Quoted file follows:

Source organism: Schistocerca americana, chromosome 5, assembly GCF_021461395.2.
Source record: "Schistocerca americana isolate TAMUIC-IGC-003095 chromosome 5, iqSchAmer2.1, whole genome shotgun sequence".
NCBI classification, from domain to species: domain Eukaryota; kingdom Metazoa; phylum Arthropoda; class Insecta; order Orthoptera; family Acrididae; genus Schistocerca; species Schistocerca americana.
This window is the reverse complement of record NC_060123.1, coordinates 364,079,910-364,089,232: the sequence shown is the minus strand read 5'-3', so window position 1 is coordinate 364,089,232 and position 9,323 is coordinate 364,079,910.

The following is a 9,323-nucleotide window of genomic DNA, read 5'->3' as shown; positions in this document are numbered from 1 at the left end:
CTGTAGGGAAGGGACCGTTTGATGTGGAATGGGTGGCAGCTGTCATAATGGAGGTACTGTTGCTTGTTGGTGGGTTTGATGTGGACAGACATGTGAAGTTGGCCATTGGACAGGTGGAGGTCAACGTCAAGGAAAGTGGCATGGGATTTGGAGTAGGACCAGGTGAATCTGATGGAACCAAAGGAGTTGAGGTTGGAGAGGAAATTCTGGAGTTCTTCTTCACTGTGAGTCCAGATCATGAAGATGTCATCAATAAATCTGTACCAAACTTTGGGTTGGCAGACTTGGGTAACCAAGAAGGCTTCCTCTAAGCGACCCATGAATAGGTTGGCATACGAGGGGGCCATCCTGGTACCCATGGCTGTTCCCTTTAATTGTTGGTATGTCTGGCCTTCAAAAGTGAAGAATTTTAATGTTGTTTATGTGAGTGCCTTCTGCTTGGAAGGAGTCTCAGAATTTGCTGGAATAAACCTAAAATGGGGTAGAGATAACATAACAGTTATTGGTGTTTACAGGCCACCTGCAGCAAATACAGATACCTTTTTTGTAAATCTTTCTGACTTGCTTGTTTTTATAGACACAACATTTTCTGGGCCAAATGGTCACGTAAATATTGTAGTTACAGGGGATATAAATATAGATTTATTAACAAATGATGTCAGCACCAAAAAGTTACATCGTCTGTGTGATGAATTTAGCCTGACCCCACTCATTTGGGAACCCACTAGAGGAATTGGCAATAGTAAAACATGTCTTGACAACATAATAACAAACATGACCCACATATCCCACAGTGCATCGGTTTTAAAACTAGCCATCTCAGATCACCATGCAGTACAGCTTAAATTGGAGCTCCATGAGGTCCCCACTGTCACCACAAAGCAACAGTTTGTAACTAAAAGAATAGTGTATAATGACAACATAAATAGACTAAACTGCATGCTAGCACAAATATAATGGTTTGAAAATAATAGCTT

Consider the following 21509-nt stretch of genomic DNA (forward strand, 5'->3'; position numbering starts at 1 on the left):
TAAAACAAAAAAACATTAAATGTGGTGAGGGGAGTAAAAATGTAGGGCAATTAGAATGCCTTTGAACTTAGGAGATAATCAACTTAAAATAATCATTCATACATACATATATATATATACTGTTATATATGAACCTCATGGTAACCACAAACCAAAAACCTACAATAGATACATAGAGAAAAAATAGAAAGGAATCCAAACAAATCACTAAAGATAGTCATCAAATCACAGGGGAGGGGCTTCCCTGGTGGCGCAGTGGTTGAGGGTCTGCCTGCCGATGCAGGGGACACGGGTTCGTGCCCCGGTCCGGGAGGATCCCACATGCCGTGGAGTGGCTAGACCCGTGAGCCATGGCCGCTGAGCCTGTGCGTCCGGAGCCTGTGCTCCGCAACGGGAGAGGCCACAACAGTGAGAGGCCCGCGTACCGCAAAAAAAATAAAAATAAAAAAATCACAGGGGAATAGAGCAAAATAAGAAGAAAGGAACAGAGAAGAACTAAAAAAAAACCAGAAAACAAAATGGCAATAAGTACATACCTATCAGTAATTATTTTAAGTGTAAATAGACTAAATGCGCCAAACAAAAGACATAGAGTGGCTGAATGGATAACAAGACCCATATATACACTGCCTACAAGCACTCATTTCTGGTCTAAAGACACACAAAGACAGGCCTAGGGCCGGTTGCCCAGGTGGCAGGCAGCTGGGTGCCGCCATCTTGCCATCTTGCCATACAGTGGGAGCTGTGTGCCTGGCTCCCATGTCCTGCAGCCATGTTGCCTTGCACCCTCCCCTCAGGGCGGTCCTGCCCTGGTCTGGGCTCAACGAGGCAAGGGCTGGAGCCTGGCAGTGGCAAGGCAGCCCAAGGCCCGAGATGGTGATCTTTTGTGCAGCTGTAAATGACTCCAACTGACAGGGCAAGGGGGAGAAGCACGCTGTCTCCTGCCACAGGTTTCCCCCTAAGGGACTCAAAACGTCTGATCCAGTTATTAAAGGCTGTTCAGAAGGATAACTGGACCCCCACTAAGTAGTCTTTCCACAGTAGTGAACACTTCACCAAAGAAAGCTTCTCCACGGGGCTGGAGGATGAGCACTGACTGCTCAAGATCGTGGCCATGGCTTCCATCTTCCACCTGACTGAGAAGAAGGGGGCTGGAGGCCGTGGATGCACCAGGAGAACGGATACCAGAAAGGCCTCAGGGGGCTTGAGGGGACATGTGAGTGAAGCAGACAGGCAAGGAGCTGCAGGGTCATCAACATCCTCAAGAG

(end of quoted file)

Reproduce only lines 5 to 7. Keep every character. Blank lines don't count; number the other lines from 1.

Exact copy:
The following is a 9,323-nucleotide window of genomic DNA, read 5'->3' as shown; positions in this document are numbered from 1 at the left end:
CTGTAGGGAAGGGACCGTTTGATGTGGAATGGGTGGCAGCTGTCATAATGGAGGTACTGTTGCTTGTTGGTGGGTTTGATGTGGACAGACATGTGAAGTTGGCCATTGGACAGGTGGAGGTCAACGTCAAGGAAAGTGGCATGGGATTTGGAGTAGGACCAGGTGAATCTGATGGAACCAAAGGAGTTGAGGTTGGAGAGGAAATTCTGGAGTTCTTCTTCACTGTGAGTCCAGATCATGAAGATGTCATCAATAAATCTGTACCAAACTTTGGGTTGGCAGACTTGGGTAACCAAGAAGGCTTCCTCTAAGCGACCCATGAATAGGTTGGCATACGAGGGGGCCATCCTGGTACCCATGGCTGTTCCCTTTAATTGTTGGTATGTCTGGCCTTCAAAAGTGAAGAATTTTAATGTTGTTTATGTGAGTGCCTTCTGCTTGGAAGGAGTCTCAGAATTTGCTGGAATAAACCTAAAATGGGGTAGAGATAACATAACAGTTATTGGTGTTTACAGGCCACCTGCAGCAAATACAGATACCTTTTTTGTAAATCTTTCTGACTTGCTTGTTTTTATAGACACAACATTTTCTGGGCCAAATGGTCACGTAAATATTGTAGTTACAGGGGATATAAATATAGATTTATTAACAAATGATGTCAGCACCAAAAAGTTACATCGTCTGTGTGATGAATTTAGCCTGACCCCACTCATTTGGGAACCCACTAGAGGAATTGGCAATAGTAAAACATGTCTTGACAACATAATAACAAACATGACCCACATATCCCACAGTGCATCGGTTTTAAAACTAGCCATCTCAGATCACCATGCAGTACAGCTTAAATTGGAGCTCCATGAGGTCCCCACTGTCACCACAAAGCAACAGTTTGTAACTAAAAGAATAGTGTATAATGACAACATAAATAGACTAAACTGCATGCTAGCACAAATATAATGGTTTGAAAATAATAGCTT

Consider the following 21509-nt stretch of genomic DNA (forward strand, 5'->3'; position numbering starts at 1 on the left):